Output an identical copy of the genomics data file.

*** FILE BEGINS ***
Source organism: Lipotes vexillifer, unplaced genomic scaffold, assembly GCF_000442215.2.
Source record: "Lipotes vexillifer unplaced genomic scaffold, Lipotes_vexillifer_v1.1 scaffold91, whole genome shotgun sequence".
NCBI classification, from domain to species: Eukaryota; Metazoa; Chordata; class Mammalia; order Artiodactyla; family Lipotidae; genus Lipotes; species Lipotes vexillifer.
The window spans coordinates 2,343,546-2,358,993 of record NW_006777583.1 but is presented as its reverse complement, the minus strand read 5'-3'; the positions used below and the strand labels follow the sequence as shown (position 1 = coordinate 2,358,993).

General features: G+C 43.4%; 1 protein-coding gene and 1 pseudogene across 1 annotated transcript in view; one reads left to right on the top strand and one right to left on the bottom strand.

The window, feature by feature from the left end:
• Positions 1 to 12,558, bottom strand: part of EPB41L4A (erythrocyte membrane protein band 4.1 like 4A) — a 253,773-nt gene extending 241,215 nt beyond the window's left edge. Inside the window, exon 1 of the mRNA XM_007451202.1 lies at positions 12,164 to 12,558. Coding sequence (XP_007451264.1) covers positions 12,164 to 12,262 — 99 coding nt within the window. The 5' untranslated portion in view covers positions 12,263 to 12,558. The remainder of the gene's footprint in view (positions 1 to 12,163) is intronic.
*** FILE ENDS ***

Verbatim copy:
Source organism: Lipotes vexillifer, unplaced genomic scaffold, assembly GCF_000442215.2.
Source record: "Lipotes vexillifer unplaced genomic scaffold, Lipotes_vexillifer_v1.1 scaffold91, whole genome shotgun sequence".
NCBI classification, from domain to species: Eukaryota; Metazoa; Chordata; class Mammalia; order Artiodactyla; family Lipotidae; genus Lipotes; species Lipotes vexillifer.
The window spans coordinates 2,343,546-2,358,993 of record NW_006777583.1 but is presented as its reverse complement, the minus strand read 5'-3'; the positions used below and the strand labels follow the sequence as shown (position 1 = coordinate 2,358,993).

General features: G+C 43.4%; 1 protein-coding gene and 1 pseudogene across 1 annotated transcript in view; one reads left to right on the top strand and one right to left on the bottom strand.

The window, feature by feature from the left end:
• Positions 1 to 12,558, bottom strand: part of EPB41L4A (erythrocyte membrane protein band 4.1 like 4A) — a 253,773-nt gene extending 241,215 nt beyond the window's left edge. Inside the window, exon 1 of the mRNA XM_007451202.1 lies at positions 12,164 to 12,558. Coding sequence (XP_007451264.1) covers positions 12,164 to 12,262 — 99 coding nt within the window. The 5' untranslated portion in view covers positions 12,263 to 12,558. The remainder of the gene's footprint in view (positions 1 to 12,163) is intronic.